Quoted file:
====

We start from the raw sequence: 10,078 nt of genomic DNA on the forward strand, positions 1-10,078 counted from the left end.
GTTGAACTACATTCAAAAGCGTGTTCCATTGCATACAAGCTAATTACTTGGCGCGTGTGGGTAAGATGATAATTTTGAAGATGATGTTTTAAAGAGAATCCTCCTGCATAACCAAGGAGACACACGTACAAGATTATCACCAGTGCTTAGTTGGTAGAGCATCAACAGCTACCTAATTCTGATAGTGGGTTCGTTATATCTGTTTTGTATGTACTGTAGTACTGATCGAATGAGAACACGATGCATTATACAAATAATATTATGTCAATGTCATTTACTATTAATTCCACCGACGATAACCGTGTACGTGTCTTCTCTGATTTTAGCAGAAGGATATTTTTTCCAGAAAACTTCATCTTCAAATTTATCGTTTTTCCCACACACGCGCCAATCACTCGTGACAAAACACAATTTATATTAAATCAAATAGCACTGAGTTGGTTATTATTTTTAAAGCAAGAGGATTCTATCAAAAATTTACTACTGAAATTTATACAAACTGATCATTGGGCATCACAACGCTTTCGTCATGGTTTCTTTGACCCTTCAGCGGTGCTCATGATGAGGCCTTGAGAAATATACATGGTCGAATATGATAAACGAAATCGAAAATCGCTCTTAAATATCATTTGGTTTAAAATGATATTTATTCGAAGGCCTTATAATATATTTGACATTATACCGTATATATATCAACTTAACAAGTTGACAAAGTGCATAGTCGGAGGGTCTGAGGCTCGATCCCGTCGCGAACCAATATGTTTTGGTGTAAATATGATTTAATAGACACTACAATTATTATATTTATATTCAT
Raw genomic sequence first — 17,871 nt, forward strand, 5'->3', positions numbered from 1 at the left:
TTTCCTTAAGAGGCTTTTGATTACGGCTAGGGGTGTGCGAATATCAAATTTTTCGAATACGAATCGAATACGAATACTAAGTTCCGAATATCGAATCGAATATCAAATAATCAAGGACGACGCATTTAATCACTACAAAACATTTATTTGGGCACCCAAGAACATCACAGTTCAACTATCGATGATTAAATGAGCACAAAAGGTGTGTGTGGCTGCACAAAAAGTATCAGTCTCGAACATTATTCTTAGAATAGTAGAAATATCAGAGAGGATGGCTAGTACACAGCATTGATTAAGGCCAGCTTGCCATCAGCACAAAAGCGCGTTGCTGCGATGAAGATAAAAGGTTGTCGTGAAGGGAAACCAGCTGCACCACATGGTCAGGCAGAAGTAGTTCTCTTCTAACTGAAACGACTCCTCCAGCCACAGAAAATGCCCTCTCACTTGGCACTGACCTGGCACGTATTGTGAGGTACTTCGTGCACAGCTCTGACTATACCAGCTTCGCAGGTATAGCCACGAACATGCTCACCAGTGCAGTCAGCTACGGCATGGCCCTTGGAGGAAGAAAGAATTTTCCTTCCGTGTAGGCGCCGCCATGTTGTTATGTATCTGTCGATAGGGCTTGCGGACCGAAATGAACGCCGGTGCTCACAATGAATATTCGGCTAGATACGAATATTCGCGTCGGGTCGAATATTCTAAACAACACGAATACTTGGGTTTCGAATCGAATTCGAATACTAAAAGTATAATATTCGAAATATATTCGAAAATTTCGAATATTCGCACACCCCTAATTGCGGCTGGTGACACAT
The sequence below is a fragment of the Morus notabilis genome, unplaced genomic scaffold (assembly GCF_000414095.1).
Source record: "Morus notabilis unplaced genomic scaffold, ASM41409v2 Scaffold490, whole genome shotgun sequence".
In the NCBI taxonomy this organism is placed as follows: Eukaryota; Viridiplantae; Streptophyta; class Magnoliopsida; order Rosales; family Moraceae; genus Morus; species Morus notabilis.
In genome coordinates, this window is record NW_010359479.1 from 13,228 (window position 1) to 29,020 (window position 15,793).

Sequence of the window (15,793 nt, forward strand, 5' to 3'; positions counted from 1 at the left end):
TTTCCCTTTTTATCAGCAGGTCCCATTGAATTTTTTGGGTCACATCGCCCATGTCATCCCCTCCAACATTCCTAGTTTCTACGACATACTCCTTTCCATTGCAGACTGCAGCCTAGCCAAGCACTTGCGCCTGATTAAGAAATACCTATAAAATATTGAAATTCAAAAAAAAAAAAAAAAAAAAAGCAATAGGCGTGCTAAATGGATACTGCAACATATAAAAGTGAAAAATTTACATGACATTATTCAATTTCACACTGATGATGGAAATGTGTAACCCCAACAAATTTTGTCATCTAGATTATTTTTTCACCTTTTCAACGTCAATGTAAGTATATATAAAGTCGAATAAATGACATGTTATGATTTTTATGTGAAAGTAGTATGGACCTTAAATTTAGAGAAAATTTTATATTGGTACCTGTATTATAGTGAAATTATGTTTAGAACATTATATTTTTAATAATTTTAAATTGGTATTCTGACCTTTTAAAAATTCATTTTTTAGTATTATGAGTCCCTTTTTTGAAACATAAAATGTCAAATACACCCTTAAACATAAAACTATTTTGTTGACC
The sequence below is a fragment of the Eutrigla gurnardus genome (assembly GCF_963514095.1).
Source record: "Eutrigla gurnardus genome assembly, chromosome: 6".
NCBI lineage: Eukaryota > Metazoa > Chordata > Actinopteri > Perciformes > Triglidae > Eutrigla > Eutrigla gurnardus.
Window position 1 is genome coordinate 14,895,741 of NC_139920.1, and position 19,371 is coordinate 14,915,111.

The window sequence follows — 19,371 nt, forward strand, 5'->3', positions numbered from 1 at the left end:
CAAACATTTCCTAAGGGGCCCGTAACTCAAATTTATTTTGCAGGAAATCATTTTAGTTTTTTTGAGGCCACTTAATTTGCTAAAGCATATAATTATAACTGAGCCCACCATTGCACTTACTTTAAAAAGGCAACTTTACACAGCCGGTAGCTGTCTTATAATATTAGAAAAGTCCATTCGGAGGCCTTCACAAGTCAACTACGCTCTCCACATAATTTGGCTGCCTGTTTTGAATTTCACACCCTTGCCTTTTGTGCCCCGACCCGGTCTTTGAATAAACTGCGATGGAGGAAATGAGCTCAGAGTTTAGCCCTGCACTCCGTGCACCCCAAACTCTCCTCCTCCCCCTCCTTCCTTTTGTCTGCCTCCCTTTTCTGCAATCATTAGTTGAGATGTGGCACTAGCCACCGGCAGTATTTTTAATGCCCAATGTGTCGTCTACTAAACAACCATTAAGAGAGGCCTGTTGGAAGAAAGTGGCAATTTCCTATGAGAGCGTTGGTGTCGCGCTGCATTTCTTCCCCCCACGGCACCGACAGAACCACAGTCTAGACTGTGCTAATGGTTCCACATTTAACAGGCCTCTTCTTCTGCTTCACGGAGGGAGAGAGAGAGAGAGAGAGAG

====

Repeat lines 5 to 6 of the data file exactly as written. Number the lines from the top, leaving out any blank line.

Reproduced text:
The sequence below is a fragment of the Morus notabilis genome, unplaced genomic scaffold (assembly GCF_000414095.1).
Source record: "Morus notabilis unplaced genomic scaffold, ASM41409v2 Scaffold490, whole genome shotgun sequence".